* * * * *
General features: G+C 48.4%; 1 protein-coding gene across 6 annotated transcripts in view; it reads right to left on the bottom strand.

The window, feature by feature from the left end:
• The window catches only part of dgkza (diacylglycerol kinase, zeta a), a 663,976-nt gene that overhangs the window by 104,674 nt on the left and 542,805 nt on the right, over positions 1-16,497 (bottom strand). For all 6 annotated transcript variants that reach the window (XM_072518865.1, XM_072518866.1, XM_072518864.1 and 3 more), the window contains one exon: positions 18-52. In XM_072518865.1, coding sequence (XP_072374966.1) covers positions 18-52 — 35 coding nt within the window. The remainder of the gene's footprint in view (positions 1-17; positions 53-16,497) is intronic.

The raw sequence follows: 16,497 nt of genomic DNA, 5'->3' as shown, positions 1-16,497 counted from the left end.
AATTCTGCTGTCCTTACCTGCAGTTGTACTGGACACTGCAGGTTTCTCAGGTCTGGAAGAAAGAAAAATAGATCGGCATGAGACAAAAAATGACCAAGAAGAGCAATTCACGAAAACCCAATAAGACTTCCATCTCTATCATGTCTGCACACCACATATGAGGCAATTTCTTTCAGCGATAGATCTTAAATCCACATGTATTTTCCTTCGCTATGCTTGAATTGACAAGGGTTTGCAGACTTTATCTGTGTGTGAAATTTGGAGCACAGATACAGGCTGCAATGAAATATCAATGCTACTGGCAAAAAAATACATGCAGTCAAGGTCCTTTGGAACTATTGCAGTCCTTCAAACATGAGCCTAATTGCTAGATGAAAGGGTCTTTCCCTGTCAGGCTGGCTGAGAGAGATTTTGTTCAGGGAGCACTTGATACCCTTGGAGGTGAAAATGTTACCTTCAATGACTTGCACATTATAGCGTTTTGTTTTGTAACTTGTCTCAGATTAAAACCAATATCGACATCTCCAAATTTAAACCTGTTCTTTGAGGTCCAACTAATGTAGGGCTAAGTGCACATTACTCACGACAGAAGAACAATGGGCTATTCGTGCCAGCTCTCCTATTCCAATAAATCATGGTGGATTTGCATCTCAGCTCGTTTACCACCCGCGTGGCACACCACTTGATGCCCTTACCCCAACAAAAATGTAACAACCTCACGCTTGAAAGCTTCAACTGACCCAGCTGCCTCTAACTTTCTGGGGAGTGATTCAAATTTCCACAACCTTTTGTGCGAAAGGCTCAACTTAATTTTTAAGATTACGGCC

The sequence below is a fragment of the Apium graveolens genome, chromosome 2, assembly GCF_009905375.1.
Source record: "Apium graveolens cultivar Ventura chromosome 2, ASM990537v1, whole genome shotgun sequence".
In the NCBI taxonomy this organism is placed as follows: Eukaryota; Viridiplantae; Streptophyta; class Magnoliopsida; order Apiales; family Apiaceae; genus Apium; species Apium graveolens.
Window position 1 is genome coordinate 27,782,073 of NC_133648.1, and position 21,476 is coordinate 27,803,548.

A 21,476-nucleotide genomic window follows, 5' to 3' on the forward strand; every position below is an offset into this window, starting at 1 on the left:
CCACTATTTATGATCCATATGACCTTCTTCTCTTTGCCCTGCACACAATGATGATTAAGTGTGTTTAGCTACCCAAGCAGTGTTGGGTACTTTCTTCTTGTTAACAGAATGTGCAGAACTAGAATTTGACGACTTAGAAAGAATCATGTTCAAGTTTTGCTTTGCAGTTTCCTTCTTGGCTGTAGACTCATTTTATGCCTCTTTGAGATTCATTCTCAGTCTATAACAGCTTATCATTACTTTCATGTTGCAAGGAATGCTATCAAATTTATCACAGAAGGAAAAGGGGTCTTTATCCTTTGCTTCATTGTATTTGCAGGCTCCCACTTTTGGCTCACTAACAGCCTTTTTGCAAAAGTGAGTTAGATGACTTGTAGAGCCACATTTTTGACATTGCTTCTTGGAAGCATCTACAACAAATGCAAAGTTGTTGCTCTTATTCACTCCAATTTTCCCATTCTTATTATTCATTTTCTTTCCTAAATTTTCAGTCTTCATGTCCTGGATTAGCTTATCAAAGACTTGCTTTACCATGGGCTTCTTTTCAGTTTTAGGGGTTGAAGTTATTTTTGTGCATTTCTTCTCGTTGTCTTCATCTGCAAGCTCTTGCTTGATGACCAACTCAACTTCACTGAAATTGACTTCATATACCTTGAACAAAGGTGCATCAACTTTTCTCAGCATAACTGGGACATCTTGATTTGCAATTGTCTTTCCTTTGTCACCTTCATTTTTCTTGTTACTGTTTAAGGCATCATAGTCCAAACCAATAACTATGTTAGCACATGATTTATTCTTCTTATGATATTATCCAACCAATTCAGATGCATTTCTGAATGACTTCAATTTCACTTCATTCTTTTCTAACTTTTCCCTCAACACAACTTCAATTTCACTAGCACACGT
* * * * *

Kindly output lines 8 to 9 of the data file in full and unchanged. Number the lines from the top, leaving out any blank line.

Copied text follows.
In the NCBI taxonomy this organism is placed as follows: Eukaryota; Viridiplantae; Streptophyta; class Magnoliopsida; order Apiales; family Apiaceae; genus Apium; species Apium graveolens.
Window position 1 is genome coordinate 27,782,073 of NC_133648.1, and position 21,476 is coordinate 27,803,548.